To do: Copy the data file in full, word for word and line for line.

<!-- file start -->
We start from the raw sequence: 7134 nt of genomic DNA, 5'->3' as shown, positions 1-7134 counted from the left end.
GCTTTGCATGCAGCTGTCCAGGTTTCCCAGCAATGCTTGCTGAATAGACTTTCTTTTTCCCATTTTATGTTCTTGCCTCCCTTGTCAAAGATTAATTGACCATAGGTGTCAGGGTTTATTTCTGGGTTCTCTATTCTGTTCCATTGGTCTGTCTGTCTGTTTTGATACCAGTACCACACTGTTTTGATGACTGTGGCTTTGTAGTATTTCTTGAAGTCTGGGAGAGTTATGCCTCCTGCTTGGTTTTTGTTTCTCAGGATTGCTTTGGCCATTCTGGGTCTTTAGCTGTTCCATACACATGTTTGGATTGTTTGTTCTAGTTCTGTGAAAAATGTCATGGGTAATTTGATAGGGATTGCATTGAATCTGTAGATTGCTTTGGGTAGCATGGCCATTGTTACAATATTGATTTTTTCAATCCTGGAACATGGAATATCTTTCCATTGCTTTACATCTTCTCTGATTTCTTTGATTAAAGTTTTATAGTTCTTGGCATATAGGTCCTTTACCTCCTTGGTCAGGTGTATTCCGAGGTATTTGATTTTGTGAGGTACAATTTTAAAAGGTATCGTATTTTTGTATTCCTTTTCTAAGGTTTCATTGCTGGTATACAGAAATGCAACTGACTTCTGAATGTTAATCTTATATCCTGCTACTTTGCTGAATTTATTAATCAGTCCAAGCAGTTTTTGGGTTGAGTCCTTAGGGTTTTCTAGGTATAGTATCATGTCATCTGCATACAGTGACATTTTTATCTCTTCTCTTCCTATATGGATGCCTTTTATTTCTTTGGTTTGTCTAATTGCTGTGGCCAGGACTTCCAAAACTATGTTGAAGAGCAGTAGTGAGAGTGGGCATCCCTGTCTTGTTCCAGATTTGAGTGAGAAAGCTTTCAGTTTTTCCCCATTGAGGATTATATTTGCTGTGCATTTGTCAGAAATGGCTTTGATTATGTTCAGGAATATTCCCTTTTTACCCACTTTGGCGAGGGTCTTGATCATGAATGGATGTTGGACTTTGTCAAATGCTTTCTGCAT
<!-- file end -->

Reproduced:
We start from the raw sequence: 7134 nt of genomic DNA, 5'->3' as shown, positions 1-7134 counted from the left end.
GCTTTGCATGCAGCTGTCCAGGTTTCCCAGCAATGCTTGCTGAATAGACTTTCTTTTTCCCATTTTATGTTCTTGCCTCCCTTGTCAAAGATTAATTGACCATAGGTGTCAGGGTTTATTTCTGGGTTCTCTATTCTGTTCCATTGGTCTGTCTGTCTGTTTTGATACCAGTACCACACTGTTTTGATGACTGTGGCTTTGTAGTATTTCTTGAAGTCTGGGAGAGTTATGCCTCCTGCTTGGTTTTTGTTTCTCAGGATTGCTTTGGCCATTCTGGGTCTTTAGCTGTTCCATACACATGTTTGGATTGTTTGTTCTAGTTCTGTGAAAAATGTCATGGGTAATTTGATAGGGATTGCATTGAATCTGTAGATTGCTTTGGGTAGCATGGCCATTGTTACAATATTGATTTTTTCAATCCTGGAACATGGAATATCTTTCCATTGCTTTACATCTTCTCTGATTTCTTTGATTAAAGTTTTATAGTTCTTGGCATATAGGTCCTTTACCTCCTTGGTCAGGTGTATTCCGAGGTATTTGATTTTGTGAGGTACAATTTTAAAAGGTATCGTATTTTTGTATTCCTTTTCTAAGGTTTCATTGCTGGTATACAGAAATGCAACTGACTTCTGAATGTTAATCTTATATCCTGCTACTTTGCTGAATTTATTAATCAGTCCAAGCAGTTTTTGGGTTGAGTCCTTAGGGTTTTCTAGGTATAGTATCATGTCATCTGCATACAGTGACATTTTTATCTCTTCTCTTCCTATATGGATGCCTTTTATTTCTTTGGTTTGTCTAATTGCTGTGGCCAGGACTTCCAAAACTATGTTGAAGAGCAGTAGTGAGAGTGGGCATCCCTGTCTTGTTCCAGATTTGAGTGAGAAAGCTTTCAGTTTTTCCCCATTGAGGATTATATTTGCTGTGCATTTGTCAGAAATGGCTTTGATTATGTTCAGGAATATTCCCTTTTTACCCACTTTGGCGAGGGTCTTGATCATGAATGGATGTTGGACTTTGTCAAATGCTTTCTGCAT